I repeat that in the satisfaction of each sense there are degrees of elevation and refinement; and that no one of the senses can wisely be neglected or excommunicated. Love is the poetry of sexual desire, just as music is the poetry of sound. Let Dr. Johnson define music as the least disagreeable of noises, and let St. Paul describe marriage as the least objectionable form of carnality, if it please them. Similarly we may, if we choose, speak of the scent of the hyacinth as the least disgusting of stenches; but it is difficult to see what is gained by this use of derogatory phrases. Even the most puritanical of ascetics would not go about asking who was the least ugly woman at the ball, or which was the least loathsome dish at the banquet. Then let us have done with all this pessimistic phraseology in discussing this particular department of ethics.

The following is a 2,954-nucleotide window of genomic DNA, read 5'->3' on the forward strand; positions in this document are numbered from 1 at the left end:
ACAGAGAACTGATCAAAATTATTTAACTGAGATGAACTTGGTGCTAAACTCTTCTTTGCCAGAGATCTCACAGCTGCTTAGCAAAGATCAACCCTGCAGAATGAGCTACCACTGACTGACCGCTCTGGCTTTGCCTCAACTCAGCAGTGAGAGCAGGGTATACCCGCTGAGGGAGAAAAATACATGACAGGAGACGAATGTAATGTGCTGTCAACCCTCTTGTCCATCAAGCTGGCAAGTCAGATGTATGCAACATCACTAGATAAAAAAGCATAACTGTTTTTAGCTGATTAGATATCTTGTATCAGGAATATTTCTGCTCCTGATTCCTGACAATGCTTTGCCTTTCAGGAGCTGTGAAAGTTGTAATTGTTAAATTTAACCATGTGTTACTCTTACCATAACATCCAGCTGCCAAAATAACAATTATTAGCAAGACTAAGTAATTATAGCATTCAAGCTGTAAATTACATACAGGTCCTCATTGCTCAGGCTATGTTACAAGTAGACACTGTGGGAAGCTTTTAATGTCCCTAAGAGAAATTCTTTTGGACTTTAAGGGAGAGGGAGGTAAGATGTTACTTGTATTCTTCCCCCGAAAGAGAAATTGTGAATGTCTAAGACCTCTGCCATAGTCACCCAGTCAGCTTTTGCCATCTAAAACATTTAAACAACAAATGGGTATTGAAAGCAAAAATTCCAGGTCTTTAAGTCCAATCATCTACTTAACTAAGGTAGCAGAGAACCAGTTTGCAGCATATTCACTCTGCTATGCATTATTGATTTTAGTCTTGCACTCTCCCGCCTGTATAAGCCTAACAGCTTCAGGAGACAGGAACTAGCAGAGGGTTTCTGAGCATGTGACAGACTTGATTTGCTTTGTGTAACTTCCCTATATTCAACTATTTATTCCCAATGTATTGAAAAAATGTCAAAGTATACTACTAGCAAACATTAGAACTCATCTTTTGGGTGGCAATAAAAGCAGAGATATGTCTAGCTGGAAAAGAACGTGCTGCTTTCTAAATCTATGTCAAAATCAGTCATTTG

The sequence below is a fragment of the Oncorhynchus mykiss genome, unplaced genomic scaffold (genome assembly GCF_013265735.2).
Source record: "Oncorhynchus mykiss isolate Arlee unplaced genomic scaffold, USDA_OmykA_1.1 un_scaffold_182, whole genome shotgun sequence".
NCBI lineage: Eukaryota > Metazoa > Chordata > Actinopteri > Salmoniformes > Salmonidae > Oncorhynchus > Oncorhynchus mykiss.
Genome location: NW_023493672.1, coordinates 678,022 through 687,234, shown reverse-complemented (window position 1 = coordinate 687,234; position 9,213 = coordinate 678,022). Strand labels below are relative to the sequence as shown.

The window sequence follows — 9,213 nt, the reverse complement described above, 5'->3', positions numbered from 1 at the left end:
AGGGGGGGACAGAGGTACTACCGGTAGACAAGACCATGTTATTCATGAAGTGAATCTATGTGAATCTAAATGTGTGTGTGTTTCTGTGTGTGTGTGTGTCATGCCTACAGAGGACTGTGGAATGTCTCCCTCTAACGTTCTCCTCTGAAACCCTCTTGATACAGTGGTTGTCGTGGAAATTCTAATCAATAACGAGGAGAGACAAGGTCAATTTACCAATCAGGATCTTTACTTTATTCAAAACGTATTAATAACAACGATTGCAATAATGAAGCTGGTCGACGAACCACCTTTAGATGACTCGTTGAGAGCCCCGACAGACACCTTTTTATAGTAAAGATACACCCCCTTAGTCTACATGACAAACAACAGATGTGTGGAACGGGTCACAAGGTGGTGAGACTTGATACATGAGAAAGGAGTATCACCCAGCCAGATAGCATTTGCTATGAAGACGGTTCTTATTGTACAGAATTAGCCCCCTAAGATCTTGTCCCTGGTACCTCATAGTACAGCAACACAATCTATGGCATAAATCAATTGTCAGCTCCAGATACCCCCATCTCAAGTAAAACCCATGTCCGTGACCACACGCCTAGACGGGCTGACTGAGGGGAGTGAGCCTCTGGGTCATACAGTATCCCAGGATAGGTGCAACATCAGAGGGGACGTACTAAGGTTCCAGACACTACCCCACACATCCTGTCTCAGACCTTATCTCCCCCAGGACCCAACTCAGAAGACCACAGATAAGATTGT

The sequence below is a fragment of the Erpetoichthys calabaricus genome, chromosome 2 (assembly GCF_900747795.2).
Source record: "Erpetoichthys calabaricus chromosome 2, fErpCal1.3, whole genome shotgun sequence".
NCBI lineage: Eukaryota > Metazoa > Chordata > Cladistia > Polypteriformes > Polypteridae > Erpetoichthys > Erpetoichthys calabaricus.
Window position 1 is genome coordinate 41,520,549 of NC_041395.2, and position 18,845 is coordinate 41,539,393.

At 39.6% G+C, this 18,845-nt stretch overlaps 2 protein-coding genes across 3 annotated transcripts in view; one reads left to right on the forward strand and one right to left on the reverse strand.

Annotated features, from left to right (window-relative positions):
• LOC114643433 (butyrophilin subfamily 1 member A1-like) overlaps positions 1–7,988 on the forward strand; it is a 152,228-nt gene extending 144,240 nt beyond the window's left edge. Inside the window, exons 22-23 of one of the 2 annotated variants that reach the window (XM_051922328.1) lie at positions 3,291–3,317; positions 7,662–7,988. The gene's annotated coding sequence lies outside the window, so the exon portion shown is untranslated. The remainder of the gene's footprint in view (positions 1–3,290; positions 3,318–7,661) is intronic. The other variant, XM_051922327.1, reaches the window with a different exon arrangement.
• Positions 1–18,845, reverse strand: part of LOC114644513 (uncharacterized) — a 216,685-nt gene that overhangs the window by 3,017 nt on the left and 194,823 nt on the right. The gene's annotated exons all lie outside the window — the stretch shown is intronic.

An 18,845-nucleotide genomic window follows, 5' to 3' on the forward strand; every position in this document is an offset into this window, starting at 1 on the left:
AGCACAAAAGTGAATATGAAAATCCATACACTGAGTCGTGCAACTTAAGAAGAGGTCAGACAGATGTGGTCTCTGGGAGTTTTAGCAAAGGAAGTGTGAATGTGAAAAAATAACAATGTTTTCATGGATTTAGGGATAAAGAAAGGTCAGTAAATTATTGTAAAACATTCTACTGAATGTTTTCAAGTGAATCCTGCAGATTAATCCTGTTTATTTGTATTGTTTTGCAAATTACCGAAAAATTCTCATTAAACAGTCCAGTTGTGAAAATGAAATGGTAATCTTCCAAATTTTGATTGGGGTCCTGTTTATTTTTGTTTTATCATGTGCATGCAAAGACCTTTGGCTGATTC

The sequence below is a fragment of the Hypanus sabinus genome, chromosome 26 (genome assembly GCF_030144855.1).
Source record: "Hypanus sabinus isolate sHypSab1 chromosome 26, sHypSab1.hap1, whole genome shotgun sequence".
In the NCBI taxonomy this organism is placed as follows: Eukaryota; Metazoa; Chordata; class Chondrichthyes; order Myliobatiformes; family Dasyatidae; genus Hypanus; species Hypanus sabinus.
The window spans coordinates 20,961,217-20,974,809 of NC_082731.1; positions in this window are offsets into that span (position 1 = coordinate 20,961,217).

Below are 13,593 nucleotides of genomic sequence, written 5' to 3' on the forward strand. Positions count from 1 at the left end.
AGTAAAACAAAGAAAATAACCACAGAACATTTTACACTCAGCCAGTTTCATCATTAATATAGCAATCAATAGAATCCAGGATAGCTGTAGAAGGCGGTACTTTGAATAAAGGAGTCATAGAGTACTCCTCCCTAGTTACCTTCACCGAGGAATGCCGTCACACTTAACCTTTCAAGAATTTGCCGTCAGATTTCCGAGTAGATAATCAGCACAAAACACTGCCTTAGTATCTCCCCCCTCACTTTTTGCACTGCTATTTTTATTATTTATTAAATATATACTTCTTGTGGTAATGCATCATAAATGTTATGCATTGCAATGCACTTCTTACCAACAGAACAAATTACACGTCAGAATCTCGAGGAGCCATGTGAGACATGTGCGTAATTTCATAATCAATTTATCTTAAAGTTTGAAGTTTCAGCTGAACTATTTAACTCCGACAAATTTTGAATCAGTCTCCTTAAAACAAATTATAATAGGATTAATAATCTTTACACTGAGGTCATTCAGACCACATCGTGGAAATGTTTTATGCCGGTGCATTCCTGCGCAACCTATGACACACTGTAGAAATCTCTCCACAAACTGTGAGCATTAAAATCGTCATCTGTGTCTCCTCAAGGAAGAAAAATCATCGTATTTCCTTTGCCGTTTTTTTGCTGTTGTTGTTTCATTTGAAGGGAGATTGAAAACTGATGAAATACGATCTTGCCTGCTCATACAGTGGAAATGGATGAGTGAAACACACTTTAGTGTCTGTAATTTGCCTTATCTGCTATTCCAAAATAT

There is another point. Perhaps the epicure is right in approving oysters and chablis. His good taste may be beyond cavil. Mr. Auberon Herbert and Mr. O'Brien may be quite right in eulogising monogamic unions as the highest and best. Personally I think they are. But does it necessarily follow that we are justified in denouncing all other unions? It may be that the coster really prefers whelks and porter. Again it may be that he cannot afford to pay for oysters and chablis. In either case it would be quixotic to reprove him for indulging his “low” and “beastly” appetite. It would be even more foolish to chide the child for preferring cheesecakes and ginger-beer. Its nature is not yet sufficiently developed to admit of its appreciating the “higher ecstasy.” Mr. Morris tells us that this will still be so in the year two thousand and one. Does not this argument seem to apply also to the marriage question? Is it necessary, because we believe in monogamic unions, both from the point of view of the individual's happiness and also as a racial tendency, that we should condemn all other unions without a hearing? Perhaps even “butterfly relationships” are better than none, and even good in themselves. Who knows? Let us at least suspend judgment till the contrary is proved. Just as it seems to be “ordained” that every child shall pass through the toffee age before rising to higher levels, so it may be well that our youth of both sexes should pass through a butterfly age before rising to the appreciation of the monogamic life.